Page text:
How to use Nginx as a reverse proxy with SSL (Tutorial)

nxinx-reverse-proxy-ssl

Nginx is a powerful tool. It allows you to serve multiple apps, websites, load-balance applications and much more. All that flexibility is powered by a relatively simple configuration system that uses nearly-human-readable configuration files.

Why use Nginx as a reverse proxy?

It may not be directly obvious why you might need a reverse proxy, but Nginx is a great option for serving your web apps– take, for example, a NodeJS app.

By default, it runs locally on a machine and listens on a custom-defined port. Usually, this is port 3000 by default and is accessed by typing something like http://YOUR-DOMAIN:3000 .

But Nginx lets you serve your app that is running on a non-standard port without needing to attach the port number to the URL. It even lets you run different apps on each subdomain, or even in different sub-folders!

Cool, right?

This guide will demonstrate how to utilize Nginx to serve a web app, such as a NodeJS App, using SSL Encryption.

Prerequisites

This guide will assume a general understanding of using a Linux-based system via command line, and will further assume the following prerequisites:

  • Ubuntu 18.04
  • Non-Root User
  • App Running on Custom Port (this guide assumes port 3000)
  • DNS A Name Record for Domain Used
  • SSL Certificate For the Domain

Nginx Configuration

The default configuration for Nginx on Ubuntu 18.04, when installed using the Nginx-full package option, is to look for available sites at the following location:

/etc/nginx/sites-available/

This location will have a default file with an example Nginx virtual host configuration. Instead, we will be creating a new site using an empty file that we can utilize. Once logged in as your non-root user, issue the following command to create the new configuration file:

sudo touch /etc/nginx/sites-available/YOUR-DOMAIN

Be sure to replace YOUR-DOMAIN with your domain you plan to associate with your app.

Next, we will modify the file so that it does what we need it to. I will be using vim in this guide, but feel free to use whatever text editor you’re most comfortable with:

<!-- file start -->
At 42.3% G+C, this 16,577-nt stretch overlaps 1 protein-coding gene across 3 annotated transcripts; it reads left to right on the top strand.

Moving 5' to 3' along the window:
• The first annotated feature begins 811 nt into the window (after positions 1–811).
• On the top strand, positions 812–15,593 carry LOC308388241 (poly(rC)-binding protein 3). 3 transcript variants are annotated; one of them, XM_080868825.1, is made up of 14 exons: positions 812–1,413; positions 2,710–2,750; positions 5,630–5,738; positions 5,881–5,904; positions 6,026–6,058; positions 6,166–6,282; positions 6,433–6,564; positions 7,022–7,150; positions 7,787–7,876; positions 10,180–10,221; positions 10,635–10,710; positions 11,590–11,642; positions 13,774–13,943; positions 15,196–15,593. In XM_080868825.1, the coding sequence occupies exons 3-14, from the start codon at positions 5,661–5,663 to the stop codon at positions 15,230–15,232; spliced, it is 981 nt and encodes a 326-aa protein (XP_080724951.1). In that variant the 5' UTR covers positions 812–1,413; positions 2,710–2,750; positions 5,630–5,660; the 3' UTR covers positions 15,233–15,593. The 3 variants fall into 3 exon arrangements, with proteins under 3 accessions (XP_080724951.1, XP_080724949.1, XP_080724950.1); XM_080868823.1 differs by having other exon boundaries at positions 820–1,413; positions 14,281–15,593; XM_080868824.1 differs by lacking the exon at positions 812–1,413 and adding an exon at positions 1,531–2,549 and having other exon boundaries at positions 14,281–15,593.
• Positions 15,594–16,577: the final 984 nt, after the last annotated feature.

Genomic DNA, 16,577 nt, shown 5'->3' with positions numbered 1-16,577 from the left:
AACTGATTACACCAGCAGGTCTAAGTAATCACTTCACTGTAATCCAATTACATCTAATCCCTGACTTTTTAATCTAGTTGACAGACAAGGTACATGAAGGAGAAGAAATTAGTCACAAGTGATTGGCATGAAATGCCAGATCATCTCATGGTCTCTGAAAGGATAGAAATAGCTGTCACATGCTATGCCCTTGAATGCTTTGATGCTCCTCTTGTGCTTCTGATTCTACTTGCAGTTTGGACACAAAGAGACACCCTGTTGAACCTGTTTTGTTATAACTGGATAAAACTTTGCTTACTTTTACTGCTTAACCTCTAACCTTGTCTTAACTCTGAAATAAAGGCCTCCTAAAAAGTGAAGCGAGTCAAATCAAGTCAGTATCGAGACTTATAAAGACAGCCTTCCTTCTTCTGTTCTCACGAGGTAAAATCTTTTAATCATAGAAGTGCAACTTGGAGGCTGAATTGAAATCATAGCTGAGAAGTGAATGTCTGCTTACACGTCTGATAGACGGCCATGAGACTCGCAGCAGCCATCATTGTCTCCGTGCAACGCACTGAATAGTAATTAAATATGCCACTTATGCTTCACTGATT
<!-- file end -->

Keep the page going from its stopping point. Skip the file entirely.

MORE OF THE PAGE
sudo vim /etc/nginx/sites-available/YOUR-DOMAIN

The next few steps include adjusting the sites-available/YOUR-DOMAIN file you created just before, so be sure to adjust where indicated so that it functions as desired:

This Section tells Nginx to listen on port 80 for your domain and rewrites the request to HTTPS for us

server {
listen 80;
server_name YOUR-DOMAIN www.YOUR-DOMAIN; # Edit this to your domain name
rewrite ^ https://$host$request_uri permanent;
}

This is all the configuration declarations that help SSL Function.

server {
listen 443 ssl;

server_name YOUR-DOMAIN;                                               
# Edit the above _YOUR-DOMAIN_ to your domain name
   
ssl_certificate /etc/letsencrypt/live/YOUR-DOMAIN/fullchain.pem;       
# If you use Lets Encrypt, you should just need to change the domain. 
# Otherwise, change this to the path to full path to your domains public certificate file.
   
ssl_certificate_key /etc/letsencrypt/live/YOUR-DOMAIN/privkey.pem;     
# If you use Let's Encrypt, you should just need to change the domain.
# Otherwise, change this to the direct path to your domains private key certificate file.
   
ssl_session_cache builtin:1000 shared:SSL:10m;                        
# Defining option to share SSL Connection with Passed Proxy
   
ssl_protocols TLSv1 TLSv1.1 TLSv1.2;                                  
# Defining used protocol versions. 
   
ssl_ciphers HIGH:!aNULL:!eNULL:!EXPORT:!CAMELLIA:!DES:!MD5:!PSK:!RC4; 
# Defining ciphers to use. 
   
ssl_prefer_server_ciphers on;                                         
# Enabling ciphers
   
access_log /var/log/nginx/access.log;                                 
# Log Location. the Nginx User must have R/W permissions. Usually by ownership.

This is the juicy part of the config file, handing off relevant data to our back-end app running on port 3000

Nothing should need to be changed here unless port 3000 is not the port you’re using.

Furthermore, if you’re using a socket to serve your app (PHP comes to mind), you can define a UNIX:.sock location here as well

location / {
proxy_set_header Host $host;
proxy_set_header X-Real-IP $remote_addr;
proxy_set_header X-Forwarded-For $proxy_add_x_forwarded_for;
proxy_set_header X-Forwarded-Proto $scheme;
proxy_pass http://localhost:3000;
#proxy_pass unix:/path/to/php7.3.sock # This is an example of how to define a unix socket.
proxy_read_timeout 90;
}

} # Don't leave this out! It "closes" the server block we started this file with. 

Save and exit the YOUR-DOMAIN file. If you’re using vim, hit Esc to exit INSERT mode, then type :wq and hit enter to save and exit the file.

To make the file active, we will need to link the file in the sites-available folder to a location within the sites-enabled folder. Again, change YOUR-DOMAIN here with the actual name of the file you created earlier.

ln -s /etc/nginx/sites-avaialable/YOUR-DOMAIN /etc/nginx/sites-enabled/YOUR-DOMAIN.conf

Let’s now test the configuration file.

sudo nginx -t

If the test is successful, you’ll see this output:

nginx: the configuration file /etc/nginx/nginx.conf syntax is ok
nginx: configuration file /etc/nginx/nginx.conf test is successful

Now that we know it’s going to work as expected, issue the command to restart the Nginx service

sudo systemctl restart nginx

# OR #

sudo service nginx restart

Both commands perform the same task, simply preference decides your method here. I can safely say I use both and in no specific priority.

You should now be able to launch your app (if it wasn’t running already) and visit YOUR-DOMAIN in a browser, assuming the DNS is correct.

Congratulations– you’ve now set up a reverse proxy using Nginx. And your app will now be showing to the world with HTTPS enabled!